Bringing Google Translate to CLAIMS Direct

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In today’s world, many people are accustomed to using apps that can translate signs in other languages by simply aiming their camera. While this is a great tool for vacationers, a vastly more sophisticated tool is needed for legal documents such as patents. The IFI global patent database contains records in 48 languages, and we're committed to making the information stored in them as accessible as possible.

That’s why IFI is changing the source of our full-text English machine translations to Google Translate. Based on neural network technology, Google Translate offers an exceptional level of accuracy for translations. It brings us the most precise translations for our data, giving you the most reliable machine translations available on the market today. Google Translate overcomes problems found in most older phrase-based machine translation systems. Using a large end-to-end network, Google’s technology translates whole sentences at a time and continually learns to make improvements over time.


We will begin transitioning all new patent document machine translations over to the Google Translate engine this year. Older records will also be completely updated with translations from Google, a process we expect to be completed over the next 12-18 months.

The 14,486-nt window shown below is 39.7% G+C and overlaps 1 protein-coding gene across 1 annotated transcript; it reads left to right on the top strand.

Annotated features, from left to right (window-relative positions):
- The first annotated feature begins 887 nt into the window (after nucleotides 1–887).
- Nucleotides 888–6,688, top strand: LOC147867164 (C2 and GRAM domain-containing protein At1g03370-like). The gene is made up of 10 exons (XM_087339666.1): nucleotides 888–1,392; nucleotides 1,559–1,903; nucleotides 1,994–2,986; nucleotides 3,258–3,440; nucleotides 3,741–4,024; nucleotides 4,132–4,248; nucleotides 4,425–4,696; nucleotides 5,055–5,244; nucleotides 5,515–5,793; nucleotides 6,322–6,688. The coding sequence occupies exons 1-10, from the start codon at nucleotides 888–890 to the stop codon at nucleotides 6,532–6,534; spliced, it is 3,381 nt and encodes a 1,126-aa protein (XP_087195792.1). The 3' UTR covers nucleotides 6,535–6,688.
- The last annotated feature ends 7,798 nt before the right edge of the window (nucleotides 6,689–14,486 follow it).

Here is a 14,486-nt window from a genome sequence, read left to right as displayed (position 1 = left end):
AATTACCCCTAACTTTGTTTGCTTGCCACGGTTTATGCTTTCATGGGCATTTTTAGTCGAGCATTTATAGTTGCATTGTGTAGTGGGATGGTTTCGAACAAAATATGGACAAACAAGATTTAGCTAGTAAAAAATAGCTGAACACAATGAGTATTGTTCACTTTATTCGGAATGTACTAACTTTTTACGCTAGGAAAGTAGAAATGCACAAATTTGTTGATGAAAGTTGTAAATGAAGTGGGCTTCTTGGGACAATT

With such a monumental step forward, we were curious to understand the history of machine translation and how it will continue to evolve. Believe it or not, machine translation—language translations using computers—has roots going back to the 1950s, when sixty Russian sentences were translated to English as the result of a project called the Georgetown-IBM Experiment.1

In fact, the idea of translating natural languages by machine goes back even further, first conceived all the way back in the seventeenth century. It would later become a reality in the late twentieth century, with the first prototype believed to be exhibited in 1937. The idea has seen exponential growth since then:2 
  • In 1958, a large memory device system was developed and installed for the US Air Force for Russian-English translations
  • In 1970, Rule Based Machine Translations (RBMT) were developed, using a bilingual dictionary and a set of linguistic rules for each language
  • During the 1980s, Japan showed the greatest commercial activity, focusing not only on Japanese-English and English-Japanese translations, but the need for translations to and from Korean, Chinese, and other languages
Google Translate first launched in 2006 after founder Sergey Brin got frustrated with a translation service Google was licensing.3 Back in 2004, after the service translated a Korean email into “The sliced raw fish shoes it wishes. Google green onion thing!” Brin decided Google could do better themselves. The email should have translated to “Google is my favorite search engine”. Google’s neural machine translation was launched in 2016, along with a research paper titled “Google's Neural Machine Translation System: Bridging the Gap between Human and Machine Translation”.4 The idea sprung from technologies which could transfer different styles to photographs, based on a neural network trained to recognize a certain artistic style and apply it to the image.